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Review - Double Fine Adventure Too Childish?

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I'm going to start on a highly constructive note, because I did back this game. I thought the beginning of the game was just too childish. Talking spoons strike me as something out of Blue's Clues and also childish in the sense that the puzzles were too easy. I beat Act 1 without a single hint, but is that really an accomplishment? I am disappointed that no one ultimately seemed to take heed to feedback about having points and adding difficulty levels ala Monkey Island 2. And I understand the concept about mainstreaming, but when you say "old school adventure" you got to back it up. And in my opinion what I've seen so far doesn't. Maybe the amount of backers turned out to be a bad thing?

On the positive side, the weaver looks and sounds cool and I like how the story leaves me with unanswered questions such as "Why does the wolf guy want a precise amount of creatures?" However, the Vella storyline wasn't credible. Any reasonable village would have moved instead of giving people to Mog Chothra.

In terms of technical, I think there was/is a glitch in the animation of Shay going up an elevator-like platform. I think an initial frame of Shay didn't disappear sometimes when he rode up. Also, I didn't really see an option in the game to turn off special effects to free up the ability to move my mouse cursor during resource heavy scenes. Overall, the technical aspects of the beta were great.

So three words: Old School Adventure!

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I think part of the joke with the spoon was that it was so childish. Shay's entire constructed world is childish -- that's why he wants out.

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However, the Vella storyline wasn't credible. Any reasonable village would have moved instead of giving people to Mog Chothra.

You know (and I'm trying to keep this comment in a positive light), I feel like people who express sentiments like this might really benefit from meeting more people in the real world from different backgrounds and viewpoints -- in this case, particularly people from real small towns who have experienced real disasters. I've known people in the American Midwest, for example, who refused to leave their land even when opportunity, jobs, and resources had long disappeared from their towns... simply because "we've always been here" and the idea of leaving was just bizarre to them. They'd rather semi-starve in their house selling odds and ends to farmers thirty miles away, than face new things in the outside world.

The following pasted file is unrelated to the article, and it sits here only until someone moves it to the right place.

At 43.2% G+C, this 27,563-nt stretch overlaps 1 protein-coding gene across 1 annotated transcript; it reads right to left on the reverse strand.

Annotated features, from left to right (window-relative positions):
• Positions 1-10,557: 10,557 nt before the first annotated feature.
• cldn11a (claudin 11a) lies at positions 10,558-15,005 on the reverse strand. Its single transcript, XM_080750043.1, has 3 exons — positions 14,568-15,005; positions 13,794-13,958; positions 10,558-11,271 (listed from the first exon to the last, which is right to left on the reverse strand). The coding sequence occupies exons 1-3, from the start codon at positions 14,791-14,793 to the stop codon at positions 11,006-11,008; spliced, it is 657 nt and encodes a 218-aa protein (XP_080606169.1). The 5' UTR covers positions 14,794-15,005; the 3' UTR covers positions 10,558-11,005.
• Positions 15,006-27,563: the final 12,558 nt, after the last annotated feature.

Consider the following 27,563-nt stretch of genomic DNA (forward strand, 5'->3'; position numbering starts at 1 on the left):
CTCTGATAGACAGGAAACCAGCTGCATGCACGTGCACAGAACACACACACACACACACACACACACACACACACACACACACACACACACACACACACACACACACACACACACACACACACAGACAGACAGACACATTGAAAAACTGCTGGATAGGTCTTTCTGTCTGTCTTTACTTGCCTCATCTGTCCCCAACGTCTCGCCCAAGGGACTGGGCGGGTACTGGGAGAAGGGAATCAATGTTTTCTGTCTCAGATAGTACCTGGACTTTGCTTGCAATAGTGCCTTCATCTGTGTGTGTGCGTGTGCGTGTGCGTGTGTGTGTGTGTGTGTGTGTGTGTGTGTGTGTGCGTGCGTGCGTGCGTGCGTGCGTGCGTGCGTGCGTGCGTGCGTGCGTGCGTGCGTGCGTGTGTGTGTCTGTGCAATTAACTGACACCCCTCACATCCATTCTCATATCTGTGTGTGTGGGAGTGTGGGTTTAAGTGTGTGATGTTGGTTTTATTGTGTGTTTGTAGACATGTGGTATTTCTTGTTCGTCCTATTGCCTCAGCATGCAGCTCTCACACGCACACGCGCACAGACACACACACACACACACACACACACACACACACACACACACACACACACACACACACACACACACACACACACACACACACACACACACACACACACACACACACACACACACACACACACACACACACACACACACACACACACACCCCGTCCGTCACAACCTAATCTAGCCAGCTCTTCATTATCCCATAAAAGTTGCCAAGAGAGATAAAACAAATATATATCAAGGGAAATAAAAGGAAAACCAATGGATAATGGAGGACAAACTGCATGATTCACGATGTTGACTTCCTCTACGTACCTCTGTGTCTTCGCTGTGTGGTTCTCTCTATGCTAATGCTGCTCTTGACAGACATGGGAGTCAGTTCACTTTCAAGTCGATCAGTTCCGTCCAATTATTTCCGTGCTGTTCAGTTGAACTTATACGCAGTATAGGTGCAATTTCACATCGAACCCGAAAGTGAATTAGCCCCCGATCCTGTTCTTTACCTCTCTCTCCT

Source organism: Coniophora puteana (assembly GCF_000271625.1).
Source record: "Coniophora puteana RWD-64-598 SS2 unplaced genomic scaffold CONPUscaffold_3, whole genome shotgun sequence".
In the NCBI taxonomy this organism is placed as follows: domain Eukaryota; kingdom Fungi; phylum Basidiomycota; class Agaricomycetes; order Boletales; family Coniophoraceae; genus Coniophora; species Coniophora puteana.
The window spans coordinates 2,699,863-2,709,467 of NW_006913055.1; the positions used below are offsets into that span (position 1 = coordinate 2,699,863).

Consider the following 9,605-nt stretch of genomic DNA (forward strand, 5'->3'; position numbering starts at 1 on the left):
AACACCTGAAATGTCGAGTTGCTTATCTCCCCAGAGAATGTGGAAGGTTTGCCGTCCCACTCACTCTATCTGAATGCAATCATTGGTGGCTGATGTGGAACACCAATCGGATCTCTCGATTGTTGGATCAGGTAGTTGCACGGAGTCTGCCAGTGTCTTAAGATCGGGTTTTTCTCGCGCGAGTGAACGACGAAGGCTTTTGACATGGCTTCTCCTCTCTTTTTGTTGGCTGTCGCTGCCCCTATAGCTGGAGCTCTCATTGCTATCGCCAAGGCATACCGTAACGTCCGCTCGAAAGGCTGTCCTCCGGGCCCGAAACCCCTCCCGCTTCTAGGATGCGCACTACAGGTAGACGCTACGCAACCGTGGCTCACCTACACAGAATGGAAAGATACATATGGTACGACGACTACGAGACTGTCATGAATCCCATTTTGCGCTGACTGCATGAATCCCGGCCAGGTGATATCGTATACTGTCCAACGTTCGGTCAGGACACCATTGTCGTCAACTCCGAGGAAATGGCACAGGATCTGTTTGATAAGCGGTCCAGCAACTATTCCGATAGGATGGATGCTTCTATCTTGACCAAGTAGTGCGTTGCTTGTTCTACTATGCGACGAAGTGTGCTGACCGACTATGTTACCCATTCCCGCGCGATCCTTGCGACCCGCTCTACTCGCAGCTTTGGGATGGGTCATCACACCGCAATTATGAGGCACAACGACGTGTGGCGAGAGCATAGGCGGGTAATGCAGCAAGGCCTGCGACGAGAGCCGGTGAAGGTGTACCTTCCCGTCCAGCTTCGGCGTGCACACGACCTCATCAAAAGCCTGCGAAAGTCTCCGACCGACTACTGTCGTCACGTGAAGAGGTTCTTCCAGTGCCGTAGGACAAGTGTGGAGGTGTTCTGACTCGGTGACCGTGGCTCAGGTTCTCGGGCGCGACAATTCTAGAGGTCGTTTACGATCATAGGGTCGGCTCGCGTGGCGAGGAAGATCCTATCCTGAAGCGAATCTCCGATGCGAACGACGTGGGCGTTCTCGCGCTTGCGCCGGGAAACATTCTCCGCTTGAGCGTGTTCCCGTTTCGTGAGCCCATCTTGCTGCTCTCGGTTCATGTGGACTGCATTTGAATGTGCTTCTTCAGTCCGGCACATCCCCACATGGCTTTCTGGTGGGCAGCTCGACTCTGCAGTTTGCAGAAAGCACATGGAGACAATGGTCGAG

Besides, ever looked into the customs of some isolated tribes in Southeast Asia, Central Africa, etc.? I remember one tribe who would kill newborn children if their teeth were crooked because it was a bad spiritual omen.

In short, it's completely plausible for an isolated, provincial town to settle into a culture that looks bizarre and unethical to outside observers -- in fact it continues to happen all the time in real life.

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Also, the other towns we get to see in the game face the same problems with Mog Chothra, so who's to say moving would change anything at all?

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Pajama Sam: You are what you eat from your head to your feet is one of the best adventure games I have ever played. "Too childish" is not really a thing, perhaps just "too easy".

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